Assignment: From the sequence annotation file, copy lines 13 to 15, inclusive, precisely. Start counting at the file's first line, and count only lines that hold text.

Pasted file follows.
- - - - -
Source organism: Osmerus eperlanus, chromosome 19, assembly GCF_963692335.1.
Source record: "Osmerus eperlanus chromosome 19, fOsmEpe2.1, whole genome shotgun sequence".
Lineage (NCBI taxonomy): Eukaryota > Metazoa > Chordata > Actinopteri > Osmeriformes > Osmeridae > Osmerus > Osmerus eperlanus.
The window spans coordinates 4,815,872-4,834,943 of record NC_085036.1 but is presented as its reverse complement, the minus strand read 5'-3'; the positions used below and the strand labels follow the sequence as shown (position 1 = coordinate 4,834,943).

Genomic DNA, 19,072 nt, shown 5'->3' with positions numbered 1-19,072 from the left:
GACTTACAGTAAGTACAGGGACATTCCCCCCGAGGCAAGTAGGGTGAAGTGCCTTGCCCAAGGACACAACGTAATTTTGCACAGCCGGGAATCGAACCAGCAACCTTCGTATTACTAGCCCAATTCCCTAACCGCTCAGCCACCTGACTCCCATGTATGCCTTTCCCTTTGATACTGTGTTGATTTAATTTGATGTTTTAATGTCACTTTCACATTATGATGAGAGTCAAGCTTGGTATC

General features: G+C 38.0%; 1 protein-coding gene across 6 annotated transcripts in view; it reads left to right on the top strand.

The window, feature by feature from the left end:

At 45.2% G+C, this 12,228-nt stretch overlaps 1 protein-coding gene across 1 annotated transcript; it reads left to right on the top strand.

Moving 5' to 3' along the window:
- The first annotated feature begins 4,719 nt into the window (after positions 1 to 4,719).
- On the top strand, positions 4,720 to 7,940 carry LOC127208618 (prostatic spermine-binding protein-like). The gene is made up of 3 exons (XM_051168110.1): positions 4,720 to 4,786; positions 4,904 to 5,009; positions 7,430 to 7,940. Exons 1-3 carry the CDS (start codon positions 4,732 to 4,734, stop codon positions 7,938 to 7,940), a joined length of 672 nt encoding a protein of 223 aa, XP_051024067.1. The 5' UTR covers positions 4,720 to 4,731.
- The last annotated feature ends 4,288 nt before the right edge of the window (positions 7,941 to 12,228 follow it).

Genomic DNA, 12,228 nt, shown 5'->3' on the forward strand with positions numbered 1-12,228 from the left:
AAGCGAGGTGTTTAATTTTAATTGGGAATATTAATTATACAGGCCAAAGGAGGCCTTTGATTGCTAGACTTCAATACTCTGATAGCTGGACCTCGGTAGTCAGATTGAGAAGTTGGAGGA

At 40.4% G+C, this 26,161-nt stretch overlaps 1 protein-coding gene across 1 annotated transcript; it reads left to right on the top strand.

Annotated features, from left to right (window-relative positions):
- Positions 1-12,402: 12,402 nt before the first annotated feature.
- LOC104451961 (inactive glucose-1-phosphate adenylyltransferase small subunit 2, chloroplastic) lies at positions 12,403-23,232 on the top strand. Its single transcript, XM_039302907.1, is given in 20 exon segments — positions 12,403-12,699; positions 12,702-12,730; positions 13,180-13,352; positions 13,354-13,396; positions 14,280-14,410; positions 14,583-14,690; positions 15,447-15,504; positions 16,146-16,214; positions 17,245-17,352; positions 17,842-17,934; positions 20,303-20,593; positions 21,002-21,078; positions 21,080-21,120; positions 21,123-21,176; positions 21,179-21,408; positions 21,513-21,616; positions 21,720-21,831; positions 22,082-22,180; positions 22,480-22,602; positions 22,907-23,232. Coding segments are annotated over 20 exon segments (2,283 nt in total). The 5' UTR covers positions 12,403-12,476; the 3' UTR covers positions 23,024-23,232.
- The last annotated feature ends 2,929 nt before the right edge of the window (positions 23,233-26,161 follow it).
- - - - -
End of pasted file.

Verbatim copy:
- The last annotated feature ends 4,288 nt before the right edge of the window (positions 7,941 to 12,228 follow it).

Genomic DNA, 12,228 nt, shown 5'->3' on the forward strand with positions numbered 1-12,228 from the left:
AAGCGAGGTGTTTAATTTTAATTGGGAATATTAATTATACAGGCCAAAGGAGGCCTTTGATTGCTAGACTTCAATACTCTGATAGCTGGACCTCGGTAGTCAGATTGAGAAGTTGGAGGA